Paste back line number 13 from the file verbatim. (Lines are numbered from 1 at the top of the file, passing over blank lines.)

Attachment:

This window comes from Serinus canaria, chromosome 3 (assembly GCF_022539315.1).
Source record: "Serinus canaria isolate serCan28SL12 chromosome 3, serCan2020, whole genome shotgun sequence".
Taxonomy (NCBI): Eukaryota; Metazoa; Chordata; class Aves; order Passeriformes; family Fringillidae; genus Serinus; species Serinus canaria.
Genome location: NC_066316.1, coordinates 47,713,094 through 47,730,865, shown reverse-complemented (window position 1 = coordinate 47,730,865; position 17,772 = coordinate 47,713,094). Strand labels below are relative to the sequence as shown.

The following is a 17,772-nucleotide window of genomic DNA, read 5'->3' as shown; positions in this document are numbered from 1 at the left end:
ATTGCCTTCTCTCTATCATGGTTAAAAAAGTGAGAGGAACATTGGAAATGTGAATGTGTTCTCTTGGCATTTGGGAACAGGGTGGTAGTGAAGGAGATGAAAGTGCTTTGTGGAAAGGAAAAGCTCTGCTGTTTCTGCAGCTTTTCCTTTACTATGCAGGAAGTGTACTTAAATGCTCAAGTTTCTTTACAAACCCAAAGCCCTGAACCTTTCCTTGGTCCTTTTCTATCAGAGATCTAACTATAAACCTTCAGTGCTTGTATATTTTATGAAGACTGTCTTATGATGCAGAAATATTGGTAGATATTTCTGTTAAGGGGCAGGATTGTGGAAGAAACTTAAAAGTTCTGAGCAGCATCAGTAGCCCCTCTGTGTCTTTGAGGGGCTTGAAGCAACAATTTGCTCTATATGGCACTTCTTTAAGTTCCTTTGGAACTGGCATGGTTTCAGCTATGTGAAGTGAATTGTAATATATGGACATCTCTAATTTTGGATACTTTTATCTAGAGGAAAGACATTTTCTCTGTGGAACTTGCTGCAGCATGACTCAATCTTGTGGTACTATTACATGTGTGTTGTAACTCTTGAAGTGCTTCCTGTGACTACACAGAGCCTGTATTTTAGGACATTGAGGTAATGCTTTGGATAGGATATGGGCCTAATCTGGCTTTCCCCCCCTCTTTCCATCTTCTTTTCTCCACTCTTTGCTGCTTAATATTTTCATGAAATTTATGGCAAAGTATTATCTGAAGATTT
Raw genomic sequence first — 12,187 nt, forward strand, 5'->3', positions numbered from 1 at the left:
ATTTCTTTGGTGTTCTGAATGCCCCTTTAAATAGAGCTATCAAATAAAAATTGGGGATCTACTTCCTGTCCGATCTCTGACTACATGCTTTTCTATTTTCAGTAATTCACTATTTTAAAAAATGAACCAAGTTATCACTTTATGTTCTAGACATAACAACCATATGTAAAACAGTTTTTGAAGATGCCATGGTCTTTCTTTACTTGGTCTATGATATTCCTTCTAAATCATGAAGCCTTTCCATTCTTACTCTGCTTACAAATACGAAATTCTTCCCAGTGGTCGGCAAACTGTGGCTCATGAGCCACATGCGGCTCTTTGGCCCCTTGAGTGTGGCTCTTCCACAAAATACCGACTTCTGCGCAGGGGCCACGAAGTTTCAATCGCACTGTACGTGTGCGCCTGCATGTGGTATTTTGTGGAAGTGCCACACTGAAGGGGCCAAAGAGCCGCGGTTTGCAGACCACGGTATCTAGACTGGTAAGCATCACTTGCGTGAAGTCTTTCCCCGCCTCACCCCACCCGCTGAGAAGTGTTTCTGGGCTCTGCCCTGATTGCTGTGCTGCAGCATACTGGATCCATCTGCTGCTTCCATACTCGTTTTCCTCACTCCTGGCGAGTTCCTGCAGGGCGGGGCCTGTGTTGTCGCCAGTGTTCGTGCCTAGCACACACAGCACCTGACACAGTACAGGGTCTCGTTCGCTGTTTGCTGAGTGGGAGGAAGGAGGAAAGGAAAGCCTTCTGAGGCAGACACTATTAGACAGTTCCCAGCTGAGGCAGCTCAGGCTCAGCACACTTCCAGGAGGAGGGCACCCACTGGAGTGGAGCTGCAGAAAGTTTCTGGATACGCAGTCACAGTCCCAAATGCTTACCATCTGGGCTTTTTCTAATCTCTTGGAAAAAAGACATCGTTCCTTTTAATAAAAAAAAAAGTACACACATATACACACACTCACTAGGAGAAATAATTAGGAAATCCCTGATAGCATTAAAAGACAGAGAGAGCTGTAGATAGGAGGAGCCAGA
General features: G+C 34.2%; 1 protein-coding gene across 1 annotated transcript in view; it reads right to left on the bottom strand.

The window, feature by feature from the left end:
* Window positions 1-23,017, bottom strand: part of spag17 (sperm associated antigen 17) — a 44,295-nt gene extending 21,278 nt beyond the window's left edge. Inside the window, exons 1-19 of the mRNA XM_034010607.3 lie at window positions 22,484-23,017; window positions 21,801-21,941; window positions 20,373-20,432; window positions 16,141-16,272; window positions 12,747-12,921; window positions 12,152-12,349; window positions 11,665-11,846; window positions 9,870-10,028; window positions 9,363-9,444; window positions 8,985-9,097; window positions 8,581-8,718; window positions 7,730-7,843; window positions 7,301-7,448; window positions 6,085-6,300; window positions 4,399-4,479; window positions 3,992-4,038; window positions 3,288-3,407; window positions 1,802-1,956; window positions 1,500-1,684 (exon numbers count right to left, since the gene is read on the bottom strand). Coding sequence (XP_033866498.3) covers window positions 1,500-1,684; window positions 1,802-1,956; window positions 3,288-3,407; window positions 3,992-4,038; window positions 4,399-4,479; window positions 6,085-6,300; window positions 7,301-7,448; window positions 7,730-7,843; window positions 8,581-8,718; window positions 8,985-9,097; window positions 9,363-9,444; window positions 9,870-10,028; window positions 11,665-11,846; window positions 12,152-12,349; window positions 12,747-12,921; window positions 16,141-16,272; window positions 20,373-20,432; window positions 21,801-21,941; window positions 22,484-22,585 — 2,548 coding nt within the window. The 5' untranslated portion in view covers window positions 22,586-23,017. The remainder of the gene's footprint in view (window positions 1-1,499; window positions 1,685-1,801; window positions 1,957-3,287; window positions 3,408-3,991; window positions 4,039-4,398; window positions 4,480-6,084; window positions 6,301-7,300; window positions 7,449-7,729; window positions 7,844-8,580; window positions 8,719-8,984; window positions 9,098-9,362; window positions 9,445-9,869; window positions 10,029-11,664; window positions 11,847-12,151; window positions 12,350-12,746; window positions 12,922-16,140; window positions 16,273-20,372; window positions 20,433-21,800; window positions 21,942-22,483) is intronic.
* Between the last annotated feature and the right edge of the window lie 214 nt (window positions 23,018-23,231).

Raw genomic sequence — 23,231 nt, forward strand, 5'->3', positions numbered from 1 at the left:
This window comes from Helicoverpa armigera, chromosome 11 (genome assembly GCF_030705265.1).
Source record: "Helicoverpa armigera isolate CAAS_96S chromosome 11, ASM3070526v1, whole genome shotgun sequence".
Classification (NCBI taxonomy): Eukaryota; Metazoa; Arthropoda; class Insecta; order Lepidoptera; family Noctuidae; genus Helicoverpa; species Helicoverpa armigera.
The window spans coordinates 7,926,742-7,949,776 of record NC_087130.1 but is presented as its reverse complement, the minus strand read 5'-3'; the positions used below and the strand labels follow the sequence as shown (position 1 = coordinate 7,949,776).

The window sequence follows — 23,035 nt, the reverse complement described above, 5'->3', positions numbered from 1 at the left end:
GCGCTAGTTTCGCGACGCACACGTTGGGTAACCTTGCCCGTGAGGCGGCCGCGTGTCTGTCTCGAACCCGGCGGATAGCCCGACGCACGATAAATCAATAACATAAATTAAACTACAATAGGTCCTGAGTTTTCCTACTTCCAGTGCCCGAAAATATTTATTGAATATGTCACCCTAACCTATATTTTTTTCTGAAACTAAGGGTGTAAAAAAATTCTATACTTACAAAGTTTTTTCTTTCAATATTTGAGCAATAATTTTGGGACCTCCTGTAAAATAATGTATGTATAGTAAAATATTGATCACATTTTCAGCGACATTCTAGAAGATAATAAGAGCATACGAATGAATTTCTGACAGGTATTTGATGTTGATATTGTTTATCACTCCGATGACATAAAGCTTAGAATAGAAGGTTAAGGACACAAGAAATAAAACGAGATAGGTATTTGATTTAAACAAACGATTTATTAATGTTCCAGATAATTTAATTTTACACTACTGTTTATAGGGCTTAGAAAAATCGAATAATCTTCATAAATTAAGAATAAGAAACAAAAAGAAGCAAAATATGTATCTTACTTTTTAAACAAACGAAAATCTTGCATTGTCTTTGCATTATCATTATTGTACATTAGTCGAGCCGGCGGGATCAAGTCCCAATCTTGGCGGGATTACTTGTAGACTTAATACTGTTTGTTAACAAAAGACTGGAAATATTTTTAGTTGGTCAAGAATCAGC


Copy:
Raw genomic sequence — 23,231 nt, forward strand, 5'->3', positions numbered from 1 at the left: